Depression is common in young people. It has a marked negative impact and is associated with self-harm and suicide. Preventing its onset would be an important advance in public health. This is an update of a Cochrane review that was last updated in 2011.
To determine whether evidence-based psychological interventions (including cognitive behavioural therapy (CBT), interpersonal therapy (IPT) and third wave CBT)) are effective in preventing the onset of depressive disorder in children and adolescents.
We searched the specialised register of the Cochrane Common Mental Disorders Group (CCMDCTR to 11 September 2015), which includes relevant randomised controlled trials from the following bibliographic databases: The Cochrane Library (all years), EMBASE (1974 to date), MEDLINE (1950 to date) and PsycINFO (1967 to date). We searched conference abstracts and reference lists of included trials and reviews, and contacted experts in the field.
We included randomised controlled trials of an evidence-based psychological prevention programme compared with any comparison control for young people aged 5 to 19 years, who did not currently meet diagnostic criteria for depression.
Two authors independently assessed trials for inclusion and rated their risk of bias. We adjusted sample sizes to take account of cluster designs and multiple comparisons. We contacted trial authors for additional information where needed. We assessed the quality of evidence for the primary outcomes using GRADE.
We included 83 trials in this review. The majority of trials (67) were carried out in school settings with eight in colleges or universities, four in clinical settings, three in the community and four in mixed settings. Twenty-nine trials were carried out in unselected populations and 53 in targeted populations.For the primary outcome of depression diagnosis at medium-term follow-up (up to 12 months), there were 32 trials with 5965 participants and the risk of having a diagnosis of depression was reduced for participants receiving an intervention compared to those receiving no intervention (risk difference (RD) -0.03, 95% confidence interval (CI) -0.05 to -0.01; P value = 0.01). We rated this evidence as moderate quality according to the GRADE criteria. There were 70 trials (73 trial arms) with 13,829 participants that contributed to the analysis for the primary outcome of depression symptoms (self-rated) at the post-intervention time point, with results showing a small but statistically significant effect (standardised mean difference (SMD) -0.21, 95% CI -0.27 to -0.15; P value < 0.0001). This effect persisted to the short-term assessment point (up to three months) (SMD -0.31, 95% CI -0.45 to -0.17; P value < 0.0001; 16 studies; 1558 participants) and medium-term (4 to 12 months) assessment point (SMD -0.12, 95% CI -0.18 to -0.05; P value = 0.0002; 53 studies; 11,913 participants); however, the effect was no longer evident at the long-term follow-up. We rated this evidence as low to moderate quality according to the GRADE criteria.The evidence from this review is unclear with regard to whether the type of population modified the overall effects; there was statistically significant moderation of the overall effect for depression symptoms (P value = 0.0002), but not for depressive disorder (P value = 0.08). For trials implemented in universal populations there was no effect for depression diagnosis (RD -0.01, 95% CI -0.03 to 0.01) and a small effect for depression symptoms (SMD -0.11, 95% CI -0.17 to -0.05). For trials implemented in targeted populations there was a statistically significantly beneficial effect of intervention (depression diagnosis RD -0.04, 95% CI -0.07 to -0.01; depression symptoms SMD -0.32, 95% CI -0.42 to -0.23). Of note were the lack of attention placebo-controlled trials in targeted populations (none for depression diagnosis and four for depression symptoms). Among trials implemented in universal populations a number used an attention placebo comparison in which the intervention consistently showed no effect.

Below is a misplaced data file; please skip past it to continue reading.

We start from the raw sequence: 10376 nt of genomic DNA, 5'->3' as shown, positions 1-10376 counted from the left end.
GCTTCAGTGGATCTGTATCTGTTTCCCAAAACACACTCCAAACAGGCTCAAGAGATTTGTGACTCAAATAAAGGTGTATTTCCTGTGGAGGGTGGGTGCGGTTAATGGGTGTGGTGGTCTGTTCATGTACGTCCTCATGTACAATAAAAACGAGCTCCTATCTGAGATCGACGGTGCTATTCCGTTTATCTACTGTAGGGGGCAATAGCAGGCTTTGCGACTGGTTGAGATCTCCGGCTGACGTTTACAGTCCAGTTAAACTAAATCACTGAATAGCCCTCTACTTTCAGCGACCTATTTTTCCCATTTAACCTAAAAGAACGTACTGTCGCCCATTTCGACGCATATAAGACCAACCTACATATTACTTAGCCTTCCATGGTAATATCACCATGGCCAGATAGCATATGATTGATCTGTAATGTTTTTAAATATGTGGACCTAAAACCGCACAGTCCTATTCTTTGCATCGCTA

Overall the results show small positive benefits of depression prevention, for both the primary outcomes of self-rated depressive symptoms post-intervention and depression diagnosis up to 12 months (but not beyond). Estimates of numbers needed to treat to benefit (NNTB = 11) compare well with other public health interventions. However, the evidence was of moderate to low quality using the GRADE framework and the results were heterogeneous. Prevention programmes delivered to universal populations showed a sobering lack of effect when compared with an attention placebo control. Interventions delivered to targeted populations, particularly those selected on the basis of depression symptoms, had larger effect sizes, but these seldom used an attention placebo comparison and there are practical difficulties inherent in the implementation of targeted programmes. We conclude that there is still not enough evidence to support the implementation of depression prevention programmes.Future research should focus on current gaps in our knowledge. Given the relative lack of evidence for universal interventions compared with attention placebo controls and the poor results from well-conducted effectiveness trials of universal interventions, in our opinion any future such trials should test a depression prevention programme in an indicated targeted population using a credible attention placebo comparison group. Depressive disorder as the primary outcome should be measured over the longer term, as well as clinician-rated depression. Such a trial should consider scalability as well as the potential for the intervention to do harm.